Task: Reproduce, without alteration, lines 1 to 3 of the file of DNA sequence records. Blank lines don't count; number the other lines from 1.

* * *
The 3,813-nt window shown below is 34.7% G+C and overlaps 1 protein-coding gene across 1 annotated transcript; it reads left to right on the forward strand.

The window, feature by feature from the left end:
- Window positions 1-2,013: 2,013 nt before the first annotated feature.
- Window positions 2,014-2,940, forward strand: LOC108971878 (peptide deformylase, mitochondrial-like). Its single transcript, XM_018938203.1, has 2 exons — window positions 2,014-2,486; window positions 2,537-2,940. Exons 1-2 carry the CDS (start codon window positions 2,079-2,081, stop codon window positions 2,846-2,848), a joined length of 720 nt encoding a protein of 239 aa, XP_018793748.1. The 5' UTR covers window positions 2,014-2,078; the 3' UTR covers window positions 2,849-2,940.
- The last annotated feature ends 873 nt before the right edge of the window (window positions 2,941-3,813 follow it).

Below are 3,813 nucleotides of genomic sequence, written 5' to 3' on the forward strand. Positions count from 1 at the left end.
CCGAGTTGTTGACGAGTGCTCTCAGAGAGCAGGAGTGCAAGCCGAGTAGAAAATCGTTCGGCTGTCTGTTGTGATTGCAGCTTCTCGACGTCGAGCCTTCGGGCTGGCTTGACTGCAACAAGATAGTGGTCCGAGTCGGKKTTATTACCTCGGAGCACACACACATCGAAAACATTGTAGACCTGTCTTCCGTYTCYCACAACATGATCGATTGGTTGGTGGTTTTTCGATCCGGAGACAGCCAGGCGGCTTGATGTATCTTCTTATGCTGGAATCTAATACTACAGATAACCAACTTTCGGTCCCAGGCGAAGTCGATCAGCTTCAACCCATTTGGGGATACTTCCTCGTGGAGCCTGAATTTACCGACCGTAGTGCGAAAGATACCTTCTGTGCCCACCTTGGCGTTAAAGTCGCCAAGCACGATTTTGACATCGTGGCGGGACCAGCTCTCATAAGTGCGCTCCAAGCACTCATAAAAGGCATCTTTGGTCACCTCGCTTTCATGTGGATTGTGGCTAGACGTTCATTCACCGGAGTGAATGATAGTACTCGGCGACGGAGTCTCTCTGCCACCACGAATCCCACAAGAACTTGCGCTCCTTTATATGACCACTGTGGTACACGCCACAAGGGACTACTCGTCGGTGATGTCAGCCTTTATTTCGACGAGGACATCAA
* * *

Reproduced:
The 3,813-nt window shown below is 34.7% G+C and overlaps 1 protein-coding gene across 1 annotated transcript; it reads left to right on the forward strand.

The window, feature by feature from the left end:
- Window positions 1-2,013: 2,013 nt before the first annotated feature.